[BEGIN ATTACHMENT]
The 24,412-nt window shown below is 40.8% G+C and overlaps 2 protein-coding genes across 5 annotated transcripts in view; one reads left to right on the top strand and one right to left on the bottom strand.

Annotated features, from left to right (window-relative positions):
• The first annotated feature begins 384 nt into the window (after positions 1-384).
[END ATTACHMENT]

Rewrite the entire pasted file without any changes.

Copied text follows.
The 24,412-nt window shown below is 40.8% G+C and overlaps 2 protein-coding genes across 5 annotated transcripts in view; one reads left to right on the top strand and one right to left on the bottom strand.

Annotated features, from left to right (window-relative positions):
• The first annotated feature begins 384 nt into the window (after positions 1-384).